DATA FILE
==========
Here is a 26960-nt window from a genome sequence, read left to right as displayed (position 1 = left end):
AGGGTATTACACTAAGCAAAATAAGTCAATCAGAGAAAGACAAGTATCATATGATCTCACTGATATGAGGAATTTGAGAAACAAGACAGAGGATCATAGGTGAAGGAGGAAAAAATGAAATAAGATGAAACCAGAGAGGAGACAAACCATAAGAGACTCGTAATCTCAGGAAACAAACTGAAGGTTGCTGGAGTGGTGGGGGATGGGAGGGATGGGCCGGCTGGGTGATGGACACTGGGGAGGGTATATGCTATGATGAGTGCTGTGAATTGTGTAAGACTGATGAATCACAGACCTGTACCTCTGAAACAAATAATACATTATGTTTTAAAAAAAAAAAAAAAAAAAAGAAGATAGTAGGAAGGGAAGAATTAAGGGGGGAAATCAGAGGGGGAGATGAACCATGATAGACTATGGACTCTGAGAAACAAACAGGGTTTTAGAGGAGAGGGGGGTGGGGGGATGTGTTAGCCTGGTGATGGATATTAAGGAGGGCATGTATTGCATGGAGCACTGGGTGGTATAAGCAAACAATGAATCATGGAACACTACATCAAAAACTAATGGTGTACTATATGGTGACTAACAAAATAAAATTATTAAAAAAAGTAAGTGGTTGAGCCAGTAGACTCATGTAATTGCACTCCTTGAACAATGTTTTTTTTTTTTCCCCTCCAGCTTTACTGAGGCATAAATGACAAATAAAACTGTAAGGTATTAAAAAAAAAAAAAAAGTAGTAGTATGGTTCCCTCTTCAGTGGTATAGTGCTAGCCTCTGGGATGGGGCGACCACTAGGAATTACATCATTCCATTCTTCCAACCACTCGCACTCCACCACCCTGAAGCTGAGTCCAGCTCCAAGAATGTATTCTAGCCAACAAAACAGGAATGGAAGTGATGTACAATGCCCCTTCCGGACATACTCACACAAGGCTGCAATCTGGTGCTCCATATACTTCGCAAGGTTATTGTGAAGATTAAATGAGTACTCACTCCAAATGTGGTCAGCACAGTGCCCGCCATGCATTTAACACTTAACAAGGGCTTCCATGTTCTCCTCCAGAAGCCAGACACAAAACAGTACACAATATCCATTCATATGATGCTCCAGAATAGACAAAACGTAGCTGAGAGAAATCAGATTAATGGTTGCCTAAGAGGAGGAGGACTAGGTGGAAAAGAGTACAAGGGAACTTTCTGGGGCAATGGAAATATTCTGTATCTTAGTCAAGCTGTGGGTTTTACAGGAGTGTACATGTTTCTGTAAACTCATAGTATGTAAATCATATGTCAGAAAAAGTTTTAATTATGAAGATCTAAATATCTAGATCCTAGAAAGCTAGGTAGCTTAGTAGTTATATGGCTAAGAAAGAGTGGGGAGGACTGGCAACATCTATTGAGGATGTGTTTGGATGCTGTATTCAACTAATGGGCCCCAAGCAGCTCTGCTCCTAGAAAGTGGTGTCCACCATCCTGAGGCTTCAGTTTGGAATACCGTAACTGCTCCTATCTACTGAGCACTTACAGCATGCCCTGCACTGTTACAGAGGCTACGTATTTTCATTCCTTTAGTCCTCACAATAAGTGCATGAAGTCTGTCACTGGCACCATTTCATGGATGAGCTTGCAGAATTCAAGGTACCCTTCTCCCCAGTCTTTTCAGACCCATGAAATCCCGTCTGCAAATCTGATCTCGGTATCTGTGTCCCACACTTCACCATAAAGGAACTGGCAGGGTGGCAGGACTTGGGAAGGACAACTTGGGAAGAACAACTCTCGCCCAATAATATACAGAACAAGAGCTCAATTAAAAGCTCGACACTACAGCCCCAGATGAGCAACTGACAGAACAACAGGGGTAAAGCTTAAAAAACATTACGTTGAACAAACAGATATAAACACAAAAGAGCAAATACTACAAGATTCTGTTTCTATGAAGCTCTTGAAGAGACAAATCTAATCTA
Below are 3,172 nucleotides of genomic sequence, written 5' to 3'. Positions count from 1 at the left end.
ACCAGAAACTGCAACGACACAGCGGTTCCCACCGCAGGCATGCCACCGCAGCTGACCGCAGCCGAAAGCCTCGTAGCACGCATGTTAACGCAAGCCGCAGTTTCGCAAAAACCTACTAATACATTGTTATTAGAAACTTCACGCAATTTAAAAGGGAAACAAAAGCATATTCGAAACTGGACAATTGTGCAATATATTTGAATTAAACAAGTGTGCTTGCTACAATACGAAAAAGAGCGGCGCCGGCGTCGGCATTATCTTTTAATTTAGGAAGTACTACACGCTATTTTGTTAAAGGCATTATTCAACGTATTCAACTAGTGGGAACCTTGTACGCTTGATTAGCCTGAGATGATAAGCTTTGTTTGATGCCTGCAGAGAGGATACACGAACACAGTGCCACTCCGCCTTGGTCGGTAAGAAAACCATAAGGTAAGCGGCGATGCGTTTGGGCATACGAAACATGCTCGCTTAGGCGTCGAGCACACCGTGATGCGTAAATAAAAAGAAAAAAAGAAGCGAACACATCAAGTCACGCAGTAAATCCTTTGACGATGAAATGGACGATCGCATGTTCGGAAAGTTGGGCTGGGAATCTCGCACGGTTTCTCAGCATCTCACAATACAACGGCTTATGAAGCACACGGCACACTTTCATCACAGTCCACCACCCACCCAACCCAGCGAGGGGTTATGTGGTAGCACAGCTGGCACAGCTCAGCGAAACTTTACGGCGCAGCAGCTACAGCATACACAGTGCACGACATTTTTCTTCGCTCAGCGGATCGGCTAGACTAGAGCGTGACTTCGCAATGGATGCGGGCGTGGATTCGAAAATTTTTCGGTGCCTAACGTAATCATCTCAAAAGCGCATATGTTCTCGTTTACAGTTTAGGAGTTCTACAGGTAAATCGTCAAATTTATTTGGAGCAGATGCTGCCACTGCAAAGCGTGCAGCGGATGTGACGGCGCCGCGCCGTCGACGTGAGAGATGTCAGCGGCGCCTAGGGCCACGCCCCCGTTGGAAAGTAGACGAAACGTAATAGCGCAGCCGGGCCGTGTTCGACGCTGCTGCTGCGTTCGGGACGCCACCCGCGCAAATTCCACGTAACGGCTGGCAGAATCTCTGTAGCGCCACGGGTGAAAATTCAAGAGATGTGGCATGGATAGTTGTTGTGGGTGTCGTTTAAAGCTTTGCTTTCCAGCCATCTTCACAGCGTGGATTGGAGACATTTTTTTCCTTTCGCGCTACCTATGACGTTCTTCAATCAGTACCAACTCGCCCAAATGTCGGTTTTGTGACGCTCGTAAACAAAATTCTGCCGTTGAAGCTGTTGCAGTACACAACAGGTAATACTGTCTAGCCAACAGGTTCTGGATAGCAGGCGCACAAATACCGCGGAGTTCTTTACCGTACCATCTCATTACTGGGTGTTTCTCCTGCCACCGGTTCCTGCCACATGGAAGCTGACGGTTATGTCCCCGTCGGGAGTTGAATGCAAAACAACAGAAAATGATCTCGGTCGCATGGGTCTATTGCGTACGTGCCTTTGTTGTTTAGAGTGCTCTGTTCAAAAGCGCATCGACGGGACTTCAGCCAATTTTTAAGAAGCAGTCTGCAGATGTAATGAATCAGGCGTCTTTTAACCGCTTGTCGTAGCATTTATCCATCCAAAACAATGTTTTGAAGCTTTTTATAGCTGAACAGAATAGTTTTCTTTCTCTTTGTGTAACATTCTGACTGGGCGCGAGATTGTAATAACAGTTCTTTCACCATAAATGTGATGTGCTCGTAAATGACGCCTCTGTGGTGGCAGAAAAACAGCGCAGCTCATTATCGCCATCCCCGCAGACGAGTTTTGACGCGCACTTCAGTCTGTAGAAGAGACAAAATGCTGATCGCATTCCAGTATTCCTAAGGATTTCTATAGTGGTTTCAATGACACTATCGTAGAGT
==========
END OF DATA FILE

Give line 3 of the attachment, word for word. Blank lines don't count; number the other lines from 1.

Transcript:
Below are 3,172 nucleotides of genomic sequence, written 5' to 3'. Positions count from 1 at the left end.